By Rick Riozza
No—this isn’t a salutation to some readily imaginable lively bacchanal festivity. Rather, this is my enjoyable endeavor to enter in on the “Women’s theme” for this edition of CV Weekly.
How fortuitous actually: As I mentioned a few columns back, we’re moving on from covering wine wise guys to the gentler wine wise gals, where I get to speak to successful women who are making a name for themselves in what’s typically considered a male-dominated industry. Already geared-up for the prospective interviews in the coming weeks, are Restaurateur Mindy Reed, owner of both Zin California Bistro & Alicante in Palm Springs, Megan Luis, Event Operations Captain and Sommelier at Marriott Marquis San Diego, and Jenny Wagner, Winemaker at Emmolo Wines & Wagner Family of Wines, Napa County.
To celebrate and start things off, I’d love to introduce you to an all-female wine producer, and, the wine they produce that absolutely accentuates autumn in a glass. The grape: Gewürztraminer; the winery: Elena Walch, Kastelaz.
Kastelaz is in Northern Italy that is located above the village of Tramin (the birthplace of Gewürztraminer) and has one of the rarest, most exclusive southern exposures in the beautiful and unique region of Alto Adige, whose chalky soils are best for Gewürztraminer, Merlot and Pinot Bianco.
The winery, started by architect Elena Walch, is an all-female affair as Elena and her two daughters, Karoline and Julia, manage the estate together. Growing up in their home just above the Elena Walch cellars, winemaking came naturally to her daughters. Julia earned a Master in Wine Management in Dijon, France; Karoline earned her Master in Wine Business in Adelaide, Australia—which goes to show her adventurous nature for sure!
I met the lovely and ever-charming Karoline (pictured above) in L.A. last year at a wine tasting, where she was presenting & pouring her award winning Gewürztraminer and Pinot Grigio. Karoline manages the US wine market for the winery but gets back to Italy often to join her mom and sister in the operations. “One of the most important lessons I’ve learned from my mom is to love your job. You dedicate a lot of time to work, so if you don’t love what you do then it soon becomes a burden,” Karoline says. “She shows us on a daily basis what this means. She brings enthusiasm to everyone around her and after almost 30 years in the business she still never gets tired of the work she does.”
Karoline continues, “My mom’s influence has been very natural, but very present from the beginning. I grew up on the estate and was able to see her working passionately right in front of my eyes. Her dedication and creativity, along with everything she’s accomplished, have made me want to be here and to do the best work possible.
“As with any family, our working relationship isn’t without its challenges. Obviously, we sometimes argue at the lunch table! But honestly, that’s when the best ideas come up. Discussions are our daily bread! With less hierarchy and a more familiar way of working, brilliant ideas seem to come up more easily—it keeps the winery atmosphere vibrant every day.”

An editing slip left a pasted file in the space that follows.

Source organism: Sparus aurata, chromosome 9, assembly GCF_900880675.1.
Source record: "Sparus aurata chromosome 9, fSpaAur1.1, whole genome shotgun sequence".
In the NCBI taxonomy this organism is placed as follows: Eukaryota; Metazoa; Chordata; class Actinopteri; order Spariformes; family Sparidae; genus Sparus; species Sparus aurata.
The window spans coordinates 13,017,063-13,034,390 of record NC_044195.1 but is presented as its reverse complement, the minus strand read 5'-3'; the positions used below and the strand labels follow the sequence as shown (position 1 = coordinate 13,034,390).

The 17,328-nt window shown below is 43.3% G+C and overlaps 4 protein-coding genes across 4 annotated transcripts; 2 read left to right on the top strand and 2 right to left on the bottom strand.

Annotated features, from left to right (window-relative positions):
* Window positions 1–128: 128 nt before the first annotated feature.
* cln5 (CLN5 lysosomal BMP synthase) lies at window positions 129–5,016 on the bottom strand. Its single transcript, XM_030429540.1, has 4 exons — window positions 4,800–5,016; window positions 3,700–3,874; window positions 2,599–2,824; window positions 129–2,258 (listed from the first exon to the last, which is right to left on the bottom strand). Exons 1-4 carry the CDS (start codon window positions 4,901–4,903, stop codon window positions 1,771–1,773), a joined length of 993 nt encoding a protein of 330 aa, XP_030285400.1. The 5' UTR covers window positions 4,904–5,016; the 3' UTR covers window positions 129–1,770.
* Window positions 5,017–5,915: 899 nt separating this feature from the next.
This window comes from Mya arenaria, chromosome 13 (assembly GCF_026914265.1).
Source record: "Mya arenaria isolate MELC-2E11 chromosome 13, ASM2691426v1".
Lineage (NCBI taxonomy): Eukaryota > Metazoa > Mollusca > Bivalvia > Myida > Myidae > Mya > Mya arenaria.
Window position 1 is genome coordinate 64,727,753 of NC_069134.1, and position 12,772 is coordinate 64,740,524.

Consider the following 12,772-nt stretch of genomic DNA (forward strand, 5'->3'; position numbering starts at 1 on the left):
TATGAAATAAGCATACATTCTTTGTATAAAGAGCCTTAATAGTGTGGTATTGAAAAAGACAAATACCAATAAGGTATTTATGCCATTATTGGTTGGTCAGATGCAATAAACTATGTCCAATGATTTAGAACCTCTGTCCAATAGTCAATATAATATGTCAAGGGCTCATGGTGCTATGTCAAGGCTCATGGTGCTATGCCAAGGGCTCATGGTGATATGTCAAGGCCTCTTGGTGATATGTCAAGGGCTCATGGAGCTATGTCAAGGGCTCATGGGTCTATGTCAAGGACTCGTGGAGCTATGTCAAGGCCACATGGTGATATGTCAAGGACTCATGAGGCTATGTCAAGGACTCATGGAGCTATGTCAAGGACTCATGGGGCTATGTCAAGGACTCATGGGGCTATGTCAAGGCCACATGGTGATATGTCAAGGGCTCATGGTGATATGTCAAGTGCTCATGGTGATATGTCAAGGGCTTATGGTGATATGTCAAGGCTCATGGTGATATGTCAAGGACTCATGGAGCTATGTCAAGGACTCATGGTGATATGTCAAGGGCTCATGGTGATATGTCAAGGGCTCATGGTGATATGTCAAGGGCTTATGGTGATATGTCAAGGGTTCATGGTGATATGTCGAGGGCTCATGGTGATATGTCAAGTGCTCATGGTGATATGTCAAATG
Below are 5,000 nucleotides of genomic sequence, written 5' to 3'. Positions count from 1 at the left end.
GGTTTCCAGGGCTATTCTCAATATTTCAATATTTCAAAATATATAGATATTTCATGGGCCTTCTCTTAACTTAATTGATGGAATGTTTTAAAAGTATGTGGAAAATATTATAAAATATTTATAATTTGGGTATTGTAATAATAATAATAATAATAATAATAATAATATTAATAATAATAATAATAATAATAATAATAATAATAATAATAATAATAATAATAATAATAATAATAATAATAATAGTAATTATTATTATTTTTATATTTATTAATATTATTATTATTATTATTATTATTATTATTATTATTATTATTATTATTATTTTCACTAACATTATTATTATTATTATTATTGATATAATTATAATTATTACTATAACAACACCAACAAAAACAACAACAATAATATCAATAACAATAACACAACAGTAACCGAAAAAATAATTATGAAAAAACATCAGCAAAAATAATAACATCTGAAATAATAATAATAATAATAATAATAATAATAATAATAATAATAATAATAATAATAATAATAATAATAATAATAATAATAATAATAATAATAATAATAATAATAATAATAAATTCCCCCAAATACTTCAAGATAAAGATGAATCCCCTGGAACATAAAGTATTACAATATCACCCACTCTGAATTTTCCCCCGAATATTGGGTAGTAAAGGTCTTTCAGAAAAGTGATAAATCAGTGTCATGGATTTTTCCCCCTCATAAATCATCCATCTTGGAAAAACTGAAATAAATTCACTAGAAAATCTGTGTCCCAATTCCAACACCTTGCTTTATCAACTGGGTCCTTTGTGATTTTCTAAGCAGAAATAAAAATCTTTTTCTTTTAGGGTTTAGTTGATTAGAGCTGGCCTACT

Karoline was so friendly that she even called me over, as I was departing the event, and made me up a “wine tote-bag” to-go with wines from her private stash! Don’t you adore true wine lovers—they’re so gracious to share!
A wonderfully fun wine region for both enthusiasts and newbies to consider is Trentino-Alto Adige, the mountainous region that sits on the southern slopes of the Alps. Although completely located within Italy, It’s basically divided into two provinces: the Italian-speaking Trentino in the south, and, the German-speaking Alto Adige (or Südtirol) in the north. (And remember the jug white wine back in the day “Tyrolia”—they got the name from here.)
All of the winery’s vineyards are located in Alto Adige, which actually used to be a part of Austria, so its language, cuisine and wines are a mixture of both German and Italian influences. Primarily known for its white wines, Elena Walch Kastelaz grows a total of 13 varietals (six white and seven red) and makes 27 different wines totaling 504,000 bottles per year.
Over the last 26 years, the winery hasn’t only set the bar for quality wine in Alto Adige, it’s singlehandedly changed the winemaking landscape of the region by implementing farming techniques and winemaking philosophies other winemakers in the area now follow.
The famed wine, food and cooking publisher, Gambero Rosso actually has dubbed Karoline’s mother, the “Queen of Gewürztraminer” for having received the Tre Bicchieri award for her Gewürztraminer Kastelaz for over 10 consecutive years. Karoline is thrilled to be continuing in her shoes.
Besides being the one of the hardest grape varieties to spell and pronounce, its deep golden color and exotic & heady aromas and flavors of lychee, spices, flowers, peaches, and apricots are unforgettable. Kastelaz consistently provides intensively aromatic notes of rose petals, flowers and spices. The wine presents itself rich in finesse on the palate, with fresh fullness, harmonic elegance and a long finish.
Classic Gevurst is actually a “dry” wine, but with such a rich character, it comes off a touch sweet. Sure sweeter gevursts are produced world-wide, but with less than stellar results. Aromatic wines such as Gewürztraminer, Viognier, Riesling and others are so savory, interesting, and complex when produced dry, that they are perfect for the fall season and holiday table. Let’s cover these wines and where you can find them next time.
Until then—here’s to the ladies! Cheers!